Diamond-Blackfan anemia is a hereditary form of red cell aplasia with a reliably unexplored type of inheritance (an autosomal dominant type of inheritance is assumed to occur in a quarter of patients). The symptoms of the disease are anemic manifestations that occur, as a rule, during the first year of life – pallor, weakness, increased fatigue, a decrease in the number of red blood cells in the blood. Diagnosis is made on the basis of data from a general blood test, a study of the level of erythropoietins, bone marrow biopsy and microscopy, in a quarter of cases, a genetic study is informative. Treatment is carried out with the help of blood transfusions, glucocorticosteroids.
D61.0 Constitutional aplastic anemia. Blackfan-Diamond syndrome.
Diamond-Blackfan anemia (hereditary partial red cell aplasia) is a genetic lesion of the blood system, in which the formation of red blood cells is disrupted. The name of the pathology was given by the surnames of doctors who in 1938 jointly examined four children with symptoms of severe anemia of a hereditary nature.
This condition is very rare, about 500 cases have been reliably described to date. It is estimated that the incidence of Diamond-Blackfan anemia is about 4-6:1000000, both boys and girls are equally susceptible to it. The discrepancy between the number of proven cases and the calculated occurrence is explained by the fact that a certain part of patients are mistakenly diagnosed with either erythromyeloblastic leukemia or acquired forms of partial red cell aplasia. The most common form of the disease is inherited according to the autosomal dominant principle, however, this explains only 25% of all cases, while there is no data on the remaining variants yet.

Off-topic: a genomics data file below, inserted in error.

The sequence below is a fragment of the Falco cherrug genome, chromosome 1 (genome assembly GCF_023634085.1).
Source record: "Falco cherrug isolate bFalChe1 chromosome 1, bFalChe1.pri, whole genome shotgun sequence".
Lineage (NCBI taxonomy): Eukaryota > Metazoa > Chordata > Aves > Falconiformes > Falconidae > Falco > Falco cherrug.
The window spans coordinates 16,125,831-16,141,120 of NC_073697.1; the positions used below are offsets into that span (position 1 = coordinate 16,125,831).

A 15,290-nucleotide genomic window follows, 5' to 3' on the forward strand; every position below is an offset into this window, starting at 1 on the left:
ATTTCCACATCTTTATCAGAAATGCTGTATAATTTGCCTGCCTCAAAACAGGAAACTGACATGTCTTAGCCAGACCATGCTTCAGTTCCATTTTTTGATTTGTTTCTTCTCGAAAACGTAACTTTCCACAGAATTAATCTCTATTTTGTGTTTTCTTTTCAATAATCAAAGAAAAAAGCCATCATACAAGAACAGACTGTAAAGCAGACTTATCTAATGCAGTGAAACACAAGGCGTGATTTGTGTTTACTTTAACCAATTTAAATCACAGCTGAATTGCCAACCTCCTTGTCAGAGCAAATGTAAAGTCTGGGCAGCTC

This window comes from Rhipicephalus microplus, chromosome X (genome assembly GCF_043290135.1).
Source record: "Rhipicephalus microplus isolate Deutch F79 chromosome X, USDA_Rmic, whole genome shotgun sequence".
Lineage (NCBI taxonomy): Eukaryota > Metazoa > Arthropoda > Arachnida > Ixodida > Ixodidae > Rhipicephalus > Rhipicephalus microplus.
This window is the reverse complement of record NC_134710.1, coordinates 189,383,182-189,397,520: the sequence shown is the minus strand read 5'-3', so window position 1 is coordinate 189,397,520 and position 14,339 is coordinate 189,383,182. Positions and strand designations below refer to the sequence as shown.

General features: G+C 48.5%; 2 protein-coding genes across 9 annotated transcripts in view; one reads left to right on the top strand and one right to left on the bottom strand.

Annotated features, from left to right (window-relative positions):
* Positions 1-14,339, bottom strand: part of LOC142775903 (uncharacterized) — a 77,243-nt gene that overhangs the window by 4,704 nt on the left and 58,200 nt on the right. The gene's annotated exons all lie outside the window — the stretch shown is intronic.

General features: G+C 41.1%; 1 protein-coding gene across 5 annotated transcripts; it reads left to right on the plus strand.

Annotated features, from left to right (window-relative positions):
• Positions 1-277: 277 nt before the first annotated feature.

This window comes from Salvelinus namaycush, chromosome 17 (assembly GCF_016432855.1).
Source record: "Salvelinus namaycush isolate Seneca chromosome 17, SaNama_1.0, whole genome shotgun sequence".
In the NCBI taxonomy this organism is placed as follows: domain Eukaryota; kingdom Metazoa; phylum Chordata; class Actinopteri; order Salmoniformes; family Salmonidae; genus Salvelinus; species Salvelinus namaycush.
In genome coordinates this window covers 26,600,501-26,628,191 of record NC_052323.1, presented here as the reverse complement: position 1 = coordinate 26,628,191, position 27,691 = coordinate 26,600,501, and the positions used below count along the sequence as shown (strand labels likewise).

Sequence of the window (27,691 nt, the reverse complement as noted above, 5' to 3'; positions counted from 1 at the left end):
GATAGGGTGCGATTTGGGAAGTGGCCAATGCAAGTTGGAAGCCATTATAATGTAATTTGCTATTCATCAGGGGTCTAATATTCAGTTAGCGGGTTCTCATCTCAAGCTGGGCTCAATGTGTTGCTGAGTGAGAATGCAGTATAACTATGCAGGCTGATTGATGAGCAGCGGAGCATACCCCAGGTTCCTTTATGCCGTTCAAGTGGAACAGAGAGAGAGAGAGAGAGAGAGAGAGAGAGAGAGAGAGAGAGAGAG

Causes of Diamond-Blackfan anemia
The direct cause of a quarter of cases of Diamond-Blackfan anemia is a mutation in the RPS19 gene located on chromosome 19, which encodes the important ribosomal protein S19. The latter is part of the small (40S) subunit of the human ribosome. This mutation is inherited by an autosomal dominant mechanism with a frequency of 6 cases per million people. In other cases, mutations of other genes were found, but they are somehow related to ribosomal proteins – these are the genes RPS7, RPS24, RPL5, RPL32A and a number of others.
The prevalence of such mutations, the nature of their inheritance, the share in the total number of patients with Diamond-Blackfan anemia, their impact on the prognosis and outcome of pathology currently remains the object of study by geneticists. Also of interest is the question of why mutations of ribosomal protein genes have an effect on erythropoiesis and almost do not affect other hematopoiesis sprouts.
There are several theories trying to explain the inhibition of the formation of red blood cells in the red bone marrow. The most common indicate as possible causes of Diamond-Blackfan anemia defects in the microenvironment of erythrocyte progenitor cells, their internal abnormalities, suppression by the immune system or humoral factors that stop the maturation of erythroblasts. None of the theories has received reliable and unambiguous confirmation to date.